If your company is just launching the blog, you can easily set up an editorial calendar in a simple Excel spreadsheet or Google document that can be shared and updated among those on the project. This typically includes the company representative, writer, editor, and any other pertinent individual. 

Other companies may already be using project management software like Wrike; if so, you may prefer to integrate with that.

Whatever you choose, use a tool that helps you stay on track of deadlines and information, and be sure to update the information regularly. This will provide a framework to effectively target your audience and produce quality blogs in a timely manner.

Digital marketing expert Neil Patel says if you’re rushed to produce content, you won’t produce your best work. Why waste the opportunity — and the money you spend for a writer or team — with poor or non-existent planning?

Step No. 3: Communicate consistently with your writing partner.

All solid relationships are built on strong, consistent communication.  So, how can you ensure strong communication between your company and your blog writers?

First, provide your writer with regular opportunities to learn about your business and get used to your management style. TimeDoctor.com suggests that you:

  • Establish a fixed schedule of meetings to provide information, review progress, and track deadlines. Weekly often works best and, if conducting the meeting through a conference call, consider using the video function. People seek connection — even in their professional lives.
  • Be cognizant of appropriate hours to contact folks. If you’re on the east coast, wait until mid-morning to contact someone in San Francisco or Seattle!

The Writers For Hire (TWFH) copywriter Dana Robinson believes regular communication can improve accountability to deadlines and timely feedback. “I find it extremely helpful to set up a type of communication schedule at the outset of any project.”  

Second, work with the writer to set realistic deadlines: Remember, they have other clients. An overly ambitious timeline with unreasonable deadlines can affect the longevity of the relationship — and your blog’s effectiveness.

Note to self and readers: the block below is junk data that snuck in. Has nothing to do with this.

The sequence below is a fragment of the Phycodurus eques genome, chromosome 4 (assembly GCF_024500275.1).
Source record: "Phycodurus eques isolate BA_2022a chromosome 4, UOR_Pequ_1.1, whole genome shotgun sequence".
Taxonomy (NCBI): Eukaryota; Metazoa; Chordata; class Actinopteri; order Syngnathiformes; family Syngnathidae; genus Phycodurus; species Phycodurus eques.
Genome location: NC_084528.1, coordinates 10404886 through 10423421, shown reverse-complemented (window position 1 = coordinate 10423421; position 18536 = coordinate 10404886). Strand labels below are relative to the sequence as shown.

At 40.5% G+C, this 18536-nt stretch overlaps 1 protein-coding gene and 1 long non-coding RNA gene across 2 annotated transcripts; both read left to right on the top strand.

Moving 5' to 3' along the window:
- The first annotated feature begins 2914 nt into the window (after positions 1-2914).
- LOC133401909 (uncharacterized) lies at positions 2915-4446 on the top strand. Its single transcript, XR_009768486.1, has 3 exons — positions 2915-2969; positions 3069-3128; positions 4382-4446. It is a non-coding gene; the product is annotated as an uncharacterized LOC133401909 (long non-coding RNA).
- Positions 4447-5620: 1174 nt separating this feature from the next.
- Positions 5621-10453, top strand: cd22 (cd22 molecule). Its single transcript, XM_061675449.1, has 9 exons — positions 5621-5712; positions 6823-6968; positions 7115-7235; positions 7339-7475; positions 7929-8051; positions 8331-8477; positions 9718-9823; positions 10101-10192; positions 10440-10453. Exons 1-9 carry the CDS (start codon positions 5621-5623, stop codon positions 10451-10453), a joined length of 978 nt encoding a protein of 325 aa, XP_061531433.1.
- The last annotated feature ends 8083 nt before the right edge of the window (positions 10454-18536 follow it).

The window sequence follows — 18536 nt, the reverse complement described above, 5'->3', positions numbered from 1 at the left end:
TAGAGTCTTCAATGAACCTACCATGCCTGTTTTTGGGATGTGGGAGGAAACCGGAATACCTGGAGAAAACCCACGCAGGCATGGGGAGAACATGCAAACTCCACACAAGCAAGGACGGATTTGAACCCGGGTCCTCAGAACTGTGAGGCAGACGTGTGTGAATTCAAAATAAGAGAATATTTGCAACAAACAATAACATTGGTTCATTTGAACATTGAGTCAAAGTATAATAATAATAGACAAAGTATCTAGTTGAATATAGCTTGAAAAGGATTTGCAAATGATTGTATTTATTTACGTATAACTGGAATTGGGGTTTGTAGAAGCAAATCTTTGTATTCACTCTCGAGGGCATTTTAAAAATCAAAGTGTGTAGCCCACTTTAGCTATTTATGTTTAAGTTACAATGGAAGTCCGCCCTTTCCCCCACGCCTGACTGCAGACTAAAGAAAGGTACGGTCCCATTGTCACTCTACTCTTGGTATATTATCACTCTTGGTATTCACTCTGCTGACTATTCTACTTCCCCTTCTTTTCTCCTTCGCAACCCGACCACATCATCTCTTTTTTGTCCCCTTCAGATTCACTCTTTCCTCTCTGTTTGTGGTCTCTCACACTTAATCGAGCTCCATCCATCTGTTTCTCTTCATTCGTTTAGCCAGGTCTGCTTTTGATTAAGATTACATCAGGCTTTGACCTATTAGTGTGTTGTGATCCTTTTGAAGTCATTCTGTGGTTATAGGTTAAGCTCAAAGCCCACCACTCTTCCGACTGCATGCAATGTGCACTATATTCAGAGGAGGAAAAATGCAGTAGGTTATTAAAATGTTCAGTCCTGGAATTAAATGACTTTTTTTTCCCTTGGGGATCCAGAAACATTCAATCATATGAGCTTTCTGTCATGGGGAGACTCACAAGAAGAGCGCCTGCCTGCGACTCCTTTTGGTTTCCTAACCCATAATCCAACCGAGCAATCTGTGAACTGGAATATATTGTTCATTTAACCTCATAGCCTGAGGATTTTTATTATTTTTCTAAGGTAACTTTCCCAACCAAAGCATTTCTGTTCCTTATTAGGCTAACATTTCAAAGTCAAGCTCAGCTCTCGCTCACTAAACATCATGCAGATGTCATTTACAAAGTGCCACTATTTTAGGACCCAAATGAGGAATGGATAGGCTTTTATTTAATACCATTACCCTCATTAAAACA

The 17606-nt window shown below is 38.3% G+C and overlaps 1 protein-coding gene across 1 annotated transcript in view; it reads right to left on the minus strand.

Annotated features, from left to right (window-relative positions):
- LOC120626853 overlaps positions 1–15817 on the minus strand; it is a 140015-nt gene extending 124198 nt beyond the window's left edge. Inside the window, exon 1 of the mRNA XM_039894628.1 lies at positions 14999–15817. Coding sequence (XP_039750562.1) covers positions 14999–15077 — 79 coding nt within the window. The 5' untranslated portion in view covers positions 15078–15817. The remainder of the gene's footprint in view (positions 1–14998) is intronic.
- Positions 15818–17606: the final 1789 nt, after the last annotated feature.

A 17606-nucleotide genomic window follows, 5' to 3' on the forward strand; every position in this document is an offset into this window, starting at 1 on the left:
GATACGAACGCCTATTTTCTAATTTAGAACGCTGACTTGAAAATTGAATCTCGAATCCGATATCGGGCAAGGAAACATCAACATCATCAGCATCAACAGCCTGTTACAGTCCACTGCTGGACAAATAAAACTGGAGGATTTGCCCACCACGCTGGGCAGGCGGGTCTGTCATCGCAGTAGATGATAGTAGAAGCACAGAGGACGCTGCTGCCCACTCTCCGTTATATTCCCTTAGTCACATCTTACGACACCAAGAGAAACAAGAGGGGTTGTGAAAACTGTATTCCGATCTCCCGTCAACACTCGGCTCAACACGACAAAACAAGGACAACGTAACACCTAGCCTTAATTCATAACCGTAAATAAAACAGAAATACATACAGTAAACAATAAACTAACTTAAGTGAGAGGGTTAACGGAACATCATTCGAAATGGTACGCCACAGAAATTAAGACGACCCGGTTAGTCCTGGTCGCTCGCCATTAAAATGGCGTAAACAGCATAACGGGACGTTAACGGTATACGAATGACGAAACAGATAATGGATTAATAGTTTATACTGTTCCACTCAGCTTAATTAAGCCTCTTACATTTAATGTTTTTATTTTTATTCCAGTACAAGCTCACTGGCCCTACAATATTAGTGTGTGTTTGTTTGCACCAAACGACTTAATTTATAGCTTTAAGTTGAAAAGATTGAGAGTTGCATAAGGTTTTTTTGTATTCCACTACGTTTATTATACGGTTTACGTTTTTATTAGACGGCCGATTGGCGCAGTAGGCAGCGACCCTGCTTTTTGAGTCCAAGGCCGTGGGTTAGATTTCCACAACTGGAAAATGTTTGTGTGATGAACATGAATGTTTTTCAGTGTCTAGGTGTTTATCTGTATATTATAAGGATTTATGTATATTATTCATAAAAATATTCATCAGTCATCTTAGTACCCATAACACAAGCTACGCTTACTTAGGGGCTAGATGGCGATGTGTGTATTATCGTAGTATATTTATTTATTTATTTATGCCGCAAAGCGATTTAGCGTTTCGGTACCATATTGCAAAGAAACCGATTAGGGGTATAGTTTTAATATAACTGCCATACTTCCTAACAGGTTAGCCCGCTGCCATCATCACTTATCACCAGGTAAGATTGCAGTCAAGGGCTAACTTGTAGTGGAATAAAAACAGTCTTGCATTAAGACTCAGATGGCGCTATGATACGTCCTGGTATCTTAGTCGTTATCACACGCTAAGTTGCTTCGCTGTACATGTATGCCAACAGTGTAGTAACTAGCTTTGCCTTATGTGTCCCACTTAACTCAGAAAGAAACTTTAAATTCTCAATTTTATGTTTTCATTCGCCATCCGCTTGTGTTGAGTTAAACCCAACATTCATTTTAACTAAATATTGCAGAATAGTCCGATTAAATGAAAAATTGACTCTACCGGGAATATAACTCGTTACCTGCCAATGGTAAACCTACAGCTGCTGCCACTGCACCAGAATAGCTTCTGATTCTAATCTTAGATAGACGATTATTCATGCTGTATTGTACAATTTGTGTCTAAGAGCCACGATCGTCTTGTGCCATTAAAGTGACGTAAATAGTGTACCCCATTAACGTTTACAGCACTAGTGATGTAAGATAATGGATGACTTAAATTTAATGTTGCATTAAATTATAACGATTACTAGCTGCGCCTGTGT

Finally, let the writer know when and how you prefer contact – be it email, text, or other means. Then, support the writer by responding to their inquiries in a timely fashion.

Step No. 4: Provide access to your subject-matter experts and source materials.

Once a solid relationship is established, the writer may become a key part of the organization’s communications team — and know exactly whom to turn to for content to be featured in blog posts.

For smaller organizations, information may come from an individual, typically, the owner or manager.

In larger companies, though, it’s rare that all subject matter comes from a single company liaison, so it is essential to provide the writer access to your organization’s experts.

Email an introduction to the appropriate colleague, providing details about the blog topic and a general idea of what the writer needs. And be sure to copy the writer on the email.

A word of caution: Be careful about having too many layers of review and approval for each blog post. While your organization may possess technical experts, they often are not experts at crafting messages to appeal to your audiences.

Typically, one subject-matter expert and the communications liaison are sufficient to ensure the content is accurate and well-targeted.

Additionally, furnish the writing team with any background that may help them compose compelling copy. “Arming the writer with company materials can help them grasp the voice and overall tone your company wishes to convey,” says TWFH copywriter Laura Frnka-Davis, APR.

Remember, you hired the writer for their expertise and ability to convey a message. It’s your job to provide them with the information needed to cater the message to your specific business. As Karen Mazurkewich asserts in the Harvard Business Review, “The freelance journalists and editors we hire serve as sherpas, helping us find interesting narratives in the labyrinth of angles and ideas across our ecosystem.”

Step No. 5: After the writing project, evaluate what went right and what you can improve.


You posted the blog, and the team is ready to begin working on your next topic. Before you move on to the next post, there’s a final piece of the puzzle to place: evaluating your effort. This goes for both the project and your working relationship.

Here are a few questions for you and your writers to consider and discuss:

  • Was the deliverable what you expected?
  • Did your writing team meet their deadlines?
  • Did you provide timely feedback?

Review the notes section of your editorial calendar: Do you see any holes in information gathering or in the materials you provided the writer? Could you streamline any processes, provide additional data or visuals, or otherwise enhance the next effort?

Ideally, your company has a mechanism for gathering data about who opens and reads your blog post. If so, be sure to share this data with the writing team. Let them know whether the piece resonated with audiences and examine what could be done differently.

If your company plans to place resources in a writing team, these tips could help you develop a healthy working relationship — and a larger return on your investment.

Coronavirus Response: How and Why to Ramp Up Your Blog Content Quickly